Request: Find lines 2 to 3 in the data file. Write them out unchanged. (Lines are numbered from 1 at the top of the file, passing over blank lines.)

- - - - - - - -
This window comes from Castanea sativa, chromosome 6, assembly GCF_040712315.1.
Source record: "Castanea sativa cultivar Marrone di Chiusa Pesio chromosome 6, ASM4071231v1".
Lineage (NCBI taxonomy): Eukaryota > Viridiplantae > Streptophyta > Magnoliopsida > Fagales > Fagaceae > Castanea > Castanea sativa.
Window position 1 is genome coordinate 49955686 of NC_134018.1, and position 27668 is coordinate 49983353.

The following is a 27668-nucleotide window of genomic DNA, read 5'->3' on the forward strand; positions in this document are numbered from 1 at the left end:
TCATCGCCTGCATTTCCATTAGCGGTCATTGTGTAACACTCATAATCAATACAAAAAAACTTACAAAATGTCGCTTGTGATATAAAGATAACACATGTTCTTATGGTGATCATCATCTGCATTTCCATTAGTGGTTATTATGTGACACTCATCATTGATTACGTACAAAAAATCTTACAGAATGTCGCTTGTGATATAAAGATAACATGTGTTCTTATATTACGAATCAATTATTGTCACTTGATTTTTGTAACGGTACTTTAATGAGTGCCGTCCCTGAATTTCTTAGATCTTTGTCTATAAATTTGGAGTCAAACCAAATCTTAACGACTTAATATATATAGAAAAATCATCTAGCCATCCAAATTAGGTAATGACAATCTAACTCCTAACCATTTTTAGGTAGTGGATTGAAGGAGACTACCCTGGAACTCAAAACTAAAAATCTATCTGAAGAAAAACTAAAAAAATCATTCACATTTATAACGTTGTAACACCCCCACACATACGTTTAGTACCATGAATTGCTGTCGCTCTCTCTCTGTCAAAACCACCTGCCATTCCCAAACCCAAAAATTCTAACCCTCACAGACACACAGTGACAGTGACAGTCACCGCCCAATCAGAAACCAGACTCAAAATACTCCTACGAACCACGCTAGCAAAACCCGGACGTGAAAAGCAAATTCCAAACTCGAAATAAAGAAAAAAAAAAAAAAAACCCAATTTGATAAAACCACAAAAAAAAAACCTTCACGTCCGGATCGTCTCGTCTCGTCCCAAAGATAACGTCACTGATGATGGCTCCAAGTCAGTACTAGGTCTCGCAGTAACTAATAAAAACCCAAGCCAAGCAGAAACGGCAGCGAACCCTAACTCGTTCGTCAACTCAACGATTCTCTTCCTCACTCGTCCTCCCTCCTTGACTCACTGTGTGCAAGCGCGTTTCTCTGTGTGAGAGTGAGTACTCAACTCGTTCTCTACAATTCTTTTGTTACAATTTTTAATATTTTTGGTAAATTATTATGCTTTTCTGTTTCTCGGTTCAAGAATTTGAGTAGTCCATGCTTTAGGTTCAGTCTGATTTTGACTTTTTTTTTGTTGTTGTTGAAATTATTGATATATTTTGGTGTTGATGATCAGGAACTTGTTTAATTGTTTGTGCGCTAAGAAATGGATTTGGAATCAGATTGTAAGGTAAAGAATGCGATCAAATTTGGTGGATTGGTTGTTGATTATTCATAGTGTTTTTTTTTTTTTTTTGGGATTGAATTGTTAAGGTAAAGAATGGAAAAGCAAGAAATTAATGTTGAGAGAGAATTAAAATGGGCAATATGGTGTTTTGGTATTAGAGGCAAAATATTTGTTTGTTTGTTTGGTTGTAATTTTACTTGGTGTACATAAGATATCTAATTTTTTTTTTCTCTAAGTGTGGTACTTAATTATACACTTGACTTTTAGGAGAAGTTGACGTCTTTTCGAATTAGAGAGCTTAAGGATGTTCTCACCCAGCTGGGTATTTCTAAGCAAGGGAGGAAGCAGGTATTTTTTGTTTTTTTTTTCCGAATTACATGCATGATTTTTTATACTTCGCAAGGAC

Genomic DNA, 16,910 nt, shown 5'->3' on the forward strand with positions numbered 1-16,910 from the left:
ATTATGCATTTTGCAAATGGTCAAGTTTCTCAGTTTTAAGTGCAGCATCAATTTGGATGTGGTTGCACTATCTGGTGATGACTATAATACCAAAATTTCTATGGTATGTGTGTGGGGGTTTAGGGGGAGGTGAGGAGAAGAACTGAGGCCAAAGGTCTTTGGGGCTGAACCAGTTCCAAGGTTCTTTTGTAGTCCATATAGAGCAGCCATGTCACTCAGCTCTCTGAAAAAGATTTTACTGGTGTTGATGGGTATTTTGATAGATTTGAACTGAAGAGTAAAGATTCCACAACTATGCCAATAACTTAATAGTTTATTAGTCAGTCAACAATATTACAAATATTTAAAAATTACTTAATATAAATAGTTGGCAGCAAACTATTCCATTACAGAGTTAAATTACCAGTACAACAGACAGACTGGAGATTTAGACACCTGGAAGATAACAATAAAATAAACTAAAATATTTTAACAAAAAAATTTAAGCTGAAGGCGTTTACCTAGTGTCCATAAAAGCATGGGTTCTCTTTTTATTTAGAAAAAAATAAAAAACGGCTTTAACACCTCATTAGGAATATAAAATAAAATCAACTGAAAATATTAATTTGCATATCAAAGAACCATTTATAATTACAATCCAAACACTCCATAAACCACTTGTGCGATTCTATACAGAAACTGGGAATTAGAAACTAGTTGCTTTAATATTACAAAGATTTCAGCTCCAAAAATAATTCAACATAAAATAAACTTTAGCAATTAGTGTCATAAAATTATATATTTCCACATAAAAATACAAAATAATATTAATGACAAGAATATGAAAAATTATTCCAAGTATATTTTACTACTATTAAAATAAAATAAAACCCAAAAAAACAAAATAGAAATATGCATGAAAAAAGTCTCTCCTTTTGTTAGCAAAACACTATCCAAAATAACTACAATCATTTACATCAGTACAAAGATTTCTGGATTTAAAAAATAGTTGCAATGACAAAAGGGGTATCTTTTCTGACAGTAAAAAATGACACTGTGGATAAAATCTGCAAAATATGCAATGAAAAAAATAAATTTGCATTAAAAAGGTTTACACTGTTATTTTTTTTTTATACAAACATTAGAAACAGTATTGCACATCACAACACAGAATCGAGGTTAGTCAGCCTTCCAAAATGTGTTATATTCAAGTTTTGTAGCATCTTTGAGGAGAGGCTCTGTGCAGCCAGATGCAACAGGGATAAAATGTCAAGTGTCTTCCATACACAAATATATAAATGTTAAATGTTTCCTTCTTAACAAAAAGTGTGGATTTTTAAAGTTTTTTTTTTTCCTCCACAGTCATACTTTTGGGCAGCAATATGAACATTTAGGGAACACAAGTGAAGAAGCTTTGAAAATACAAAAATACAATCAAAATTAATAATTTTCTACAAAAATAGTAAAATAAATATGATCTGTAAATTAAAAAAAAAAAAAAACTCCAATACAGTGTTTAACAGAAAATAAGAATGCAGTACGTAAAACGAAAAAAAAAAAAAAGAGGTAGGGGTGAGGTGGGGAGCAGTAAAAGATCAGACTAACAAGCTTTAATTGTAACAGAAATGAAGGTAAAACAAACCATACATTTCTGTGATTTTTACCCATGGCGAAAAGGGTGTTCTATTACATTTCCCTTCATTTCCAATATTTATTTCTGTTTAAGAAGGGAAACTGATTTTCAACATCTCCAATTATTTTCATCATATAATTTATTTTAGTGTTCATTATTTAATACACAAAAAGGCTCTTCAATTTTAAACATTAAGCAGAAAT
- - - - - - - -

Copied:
Source record: "Castanea sativa cultivar Marrone di Chiusa Pesio chromosome 6, ASM4071231v1".
Lineage (NCBI taxonomy): Eukaryota > Viridiplantae > Streptophyta > Magnoliopsida > Fagales > Fagaceae > Castanea > Castanea sativa.